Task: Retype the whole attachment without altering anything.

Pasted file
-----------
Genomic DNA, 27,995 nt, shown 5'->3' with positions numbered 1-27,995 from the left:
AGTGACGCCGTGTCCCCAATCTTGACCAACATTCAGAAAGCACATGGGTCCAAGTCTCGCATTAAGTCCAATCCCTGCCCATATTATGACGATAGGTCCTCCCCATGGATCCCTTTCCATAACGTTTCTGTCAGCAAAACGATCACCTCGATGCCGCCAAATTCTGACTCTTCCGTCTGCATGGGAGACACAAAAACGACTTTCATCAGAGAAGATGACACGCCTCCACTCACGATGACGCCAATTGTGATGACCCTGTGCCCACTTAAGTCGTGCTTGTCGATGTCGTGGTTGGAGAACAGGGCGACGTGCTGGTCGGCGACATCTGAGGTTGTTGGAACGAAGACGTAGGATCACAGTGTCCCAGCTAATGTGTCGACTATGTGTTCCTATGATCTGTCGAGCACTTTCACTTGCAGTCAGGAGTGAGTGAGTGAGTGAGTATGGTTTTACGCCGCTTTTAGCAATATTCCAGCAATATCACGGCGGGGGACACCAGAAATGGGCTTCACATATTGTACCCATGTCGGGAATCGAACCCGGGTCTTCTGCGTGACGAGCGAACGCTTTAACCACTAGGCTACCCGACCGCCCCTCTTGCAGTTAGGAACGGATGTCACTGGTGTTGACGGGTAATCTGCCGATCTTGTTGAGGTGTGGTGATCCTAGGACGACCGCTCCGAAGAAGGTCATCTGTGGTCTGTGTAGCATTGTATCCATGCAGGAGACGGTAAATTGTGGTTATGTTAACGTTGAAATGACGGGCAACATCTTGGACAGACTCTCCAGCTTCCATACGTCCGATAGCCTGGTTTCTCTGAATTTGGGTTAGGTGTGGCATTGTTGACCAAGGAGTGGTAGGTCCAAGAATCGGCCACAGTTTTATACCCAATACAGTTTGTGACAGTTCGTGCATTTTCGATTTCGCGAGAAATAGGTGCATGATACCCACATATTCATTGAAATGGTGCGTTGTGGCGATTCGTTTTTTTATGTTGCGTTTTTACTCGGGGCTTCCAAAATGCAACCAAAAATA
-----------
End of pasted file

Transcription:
Genomic DNA, 27,995 nt, shown 5'->3' with positions numbered 1-27,995 from the left:
AGTGACGCCGTGTCCCCAATCTTGACCAACATTCAGAAAGCACATGGGTCCAAGTCTCGCATTAAGTCCAATCCCTGCCCATATTATGACGATAGGTCCTCCCCATGGATCCCTTTCCATAACGTTTCTGTCAGCAAAACGATCACCTCGATGCCGCCAAATTCTGACTCTTCCGTCTGCATGGGAGACACAAAAACGACTTTCATCAGAGAAGATGACACGCCTCCACTCACGATGACGCCAATTGTGATGACCCTGTGCCCACTTAAGTCGTGCTTGTCGATGTCGTGGTTGGAGAACAGGGCGACGTGCTGGTCGGCGACATCTGAGGTTGTTGGAACGAAGACGTAGGATCACAGTGTCCCAGCTAATGTGTCGACTATGTGTTCCTATGATCTGTCGAGCACTTTCACTTGCAGTCAGGAGTGAGTGAGTGAGTGAGTATGGTTTTACGCCGCTTTTAGCAATATTCCAGCAATATCACGGCGGGGGACACCAGAAATGGGCTTCACATATTGTACCCATGTCGGGAATCGAACCCGGGTCTTCTGCGTGACGAGCGAACGCTTTAACCACTAGGCTACCCGACCGCCCCTCTTGCAGTTAGGAACGGATGTCACTGGTGTTGACGGGTAATCTGCCGATCTTGTTGAGGTGTGGTGATCCTAGGACGACCGCTCCGAAGAAGGTCATCTGTGGTCTGTGTAGCATTGTATCCATGCAGGAGACGGTAAATTGTGGTTATGTTAACGTTGAAATGACGGGCAACATCTTGGACAGACTCTCCAGCTTCCATACGTCCGATAGCCTGGTTTCTCTGAATTTGGGTTAGGTGTGGCATTGTTGACCAAGGAGTGGTAGGTCCAAGAATCGGCCACAGTTTTATACCCAATACAGTTTGTGACAGTTCGTGCATTTTCGATTTCGCGAGAAATAGGTGCATGATACCCACATATTCATTGAAATGGTGCGTTGTGGCGATTCGTTTTTTTATGTTGCGTTTTTACTCGGGGCTTCCAAAATGCAACCAAAAATA